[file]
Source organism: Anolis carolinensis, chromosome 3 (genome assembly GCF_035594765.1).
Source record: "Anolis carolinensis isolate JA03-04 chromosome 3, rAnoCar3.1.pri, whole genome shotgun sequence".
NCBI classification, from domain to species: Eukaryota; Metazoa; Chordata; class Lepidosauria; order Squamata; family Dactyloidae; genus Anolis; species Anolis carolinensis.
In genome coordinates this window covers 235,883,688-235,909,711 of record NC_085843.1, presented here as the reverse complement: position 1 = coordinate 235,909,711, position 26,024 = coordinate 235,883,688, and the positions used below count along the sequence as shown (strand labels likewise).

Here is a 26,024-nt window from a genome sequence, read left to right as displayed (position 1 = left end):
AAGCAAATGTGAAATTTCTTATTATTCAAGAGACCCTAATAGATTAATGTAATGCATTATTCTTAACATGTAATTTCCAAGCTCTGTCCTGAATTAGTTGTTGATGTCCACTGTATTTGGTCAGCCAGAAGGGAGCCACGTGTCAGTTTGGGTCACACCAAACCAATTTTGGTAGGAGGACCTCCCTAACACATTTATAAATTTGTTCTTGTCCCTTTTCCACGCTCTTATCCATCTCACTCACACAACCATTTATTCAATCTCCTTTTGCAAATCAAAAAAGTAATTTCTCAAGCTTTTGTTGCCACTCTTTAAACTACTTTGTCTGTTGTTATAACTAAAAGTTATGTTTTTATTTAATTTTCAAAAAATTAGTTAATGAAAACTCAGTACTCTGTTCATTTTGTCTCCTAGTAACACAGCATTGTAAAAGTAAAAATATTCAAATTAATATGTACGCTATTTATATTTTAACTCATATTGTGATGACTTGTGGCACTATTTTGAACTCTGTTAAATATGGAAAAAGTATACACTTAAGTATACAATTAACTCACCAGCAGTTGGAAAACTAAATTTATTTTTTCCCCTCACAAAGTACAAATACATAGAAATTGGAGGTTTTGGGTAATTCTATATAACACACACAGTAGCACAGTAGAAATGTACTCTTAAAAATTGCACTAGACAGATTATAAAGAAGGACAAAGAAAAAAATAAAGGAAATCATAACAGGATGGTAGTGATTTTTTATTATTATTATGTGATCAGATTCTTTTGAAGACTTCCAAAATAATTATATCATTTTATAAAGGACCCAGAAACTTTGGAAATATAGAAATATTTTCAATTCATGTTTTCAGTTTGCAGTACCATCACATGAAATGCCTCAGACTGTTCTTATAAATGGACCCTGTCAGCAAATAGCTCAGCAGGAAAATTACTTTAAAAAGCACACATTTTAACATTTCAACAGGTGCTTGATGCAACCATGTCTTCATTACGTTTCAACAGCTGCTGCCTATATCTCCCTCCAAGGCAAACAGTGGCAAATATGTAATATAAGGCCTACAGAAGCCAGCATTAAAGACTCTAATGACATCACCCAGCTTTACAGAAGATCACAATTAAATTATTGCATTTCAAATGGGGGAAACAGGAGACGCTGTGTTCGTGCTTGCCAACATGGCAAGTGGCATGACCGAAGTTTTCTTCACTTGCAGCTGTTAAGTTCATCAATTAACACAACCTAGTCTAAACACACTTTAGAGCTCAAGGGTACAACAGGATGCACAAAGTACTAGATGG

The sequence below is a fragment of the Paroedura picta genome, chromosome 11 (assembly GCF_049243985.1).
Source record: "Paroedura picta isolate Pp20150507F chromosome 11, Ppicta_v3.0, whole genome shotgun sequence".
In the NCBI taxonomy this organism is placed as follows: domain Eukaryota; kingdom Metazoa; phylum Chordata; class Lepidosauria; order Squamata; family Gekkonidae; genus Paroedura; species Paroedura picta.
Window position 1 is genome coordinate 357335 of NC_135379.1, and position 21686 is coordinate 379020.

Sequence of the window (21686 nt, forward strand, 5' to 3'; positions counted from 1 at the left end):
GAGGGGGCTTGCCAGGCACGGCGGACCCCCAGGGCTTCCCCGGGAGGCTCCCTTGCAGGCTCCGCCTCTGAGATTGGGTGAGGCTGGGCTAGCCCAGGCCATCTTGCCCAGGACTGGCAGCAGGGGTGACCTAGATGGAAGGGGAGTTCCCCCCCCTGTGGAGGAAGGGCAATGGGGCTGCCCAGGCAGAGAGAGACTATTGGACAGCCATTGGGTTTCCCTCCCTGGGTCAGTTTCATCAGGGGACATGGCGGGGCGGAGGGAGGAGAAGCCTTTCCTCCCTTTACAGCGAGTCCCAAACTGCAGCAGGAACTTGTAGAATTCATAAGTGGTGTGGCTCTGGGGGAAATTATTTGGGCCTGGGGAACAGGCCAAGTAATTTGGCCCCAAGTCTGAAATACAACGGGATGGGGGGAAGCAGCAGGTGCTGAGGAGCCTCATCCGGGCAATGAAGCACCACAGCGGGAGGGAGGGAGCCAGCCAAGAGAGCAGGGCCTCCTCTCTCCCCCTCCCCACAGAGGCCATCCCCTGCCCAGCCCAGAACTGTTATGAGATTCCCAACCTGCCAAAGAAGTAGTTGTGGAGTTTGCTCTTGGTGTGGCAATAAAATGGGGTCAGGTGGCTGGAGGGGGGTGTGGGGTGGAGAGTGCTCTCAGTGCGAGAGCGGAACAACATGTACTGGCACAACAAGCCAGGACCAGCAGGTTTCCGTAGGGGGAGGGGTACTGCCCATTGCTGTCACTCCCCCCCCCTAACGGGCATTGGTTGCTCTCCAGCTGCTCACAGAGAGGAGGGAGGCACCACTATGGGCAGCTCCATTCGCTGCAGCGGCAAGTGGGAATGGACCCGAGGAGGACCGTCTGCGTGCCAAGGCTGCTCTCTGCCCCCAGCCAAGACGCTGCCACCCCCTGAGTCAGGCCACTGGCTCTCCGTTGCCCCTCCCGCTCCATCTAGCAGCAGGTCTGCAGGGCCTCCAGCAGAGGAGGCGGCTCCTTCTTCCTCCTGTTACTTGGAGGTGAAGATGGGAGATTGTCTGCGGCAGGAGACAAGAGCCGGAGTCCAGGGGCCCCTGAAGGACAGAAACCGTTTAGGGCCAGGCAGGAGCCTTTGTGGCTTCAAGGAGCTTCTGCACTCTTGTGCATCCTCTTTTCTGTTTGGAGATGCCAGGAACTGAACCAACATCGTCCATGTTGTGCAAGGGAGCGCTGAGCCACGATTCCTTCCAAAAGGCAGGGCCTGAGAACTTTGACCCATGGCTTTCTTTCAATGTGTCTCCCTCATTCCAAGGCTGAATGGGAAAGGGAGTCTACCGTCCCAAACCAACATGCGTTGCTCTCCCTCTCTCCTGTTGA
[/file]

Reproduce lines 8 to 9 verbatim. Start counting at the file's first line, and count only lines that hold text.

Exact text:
Source record: "Paroedura picta isolate Pp20150507F chromosome 11, Ppicta_v3.0, whole genome shotgun sequence".
In the NCBI taxonomy this organism is placed as follows: domain Eukaryota; kingdom Metazoa; phylum Chordata; class Lepidosauria; order Squamata; family Gekkonidae; genus Paroedura; species Paroedura picta.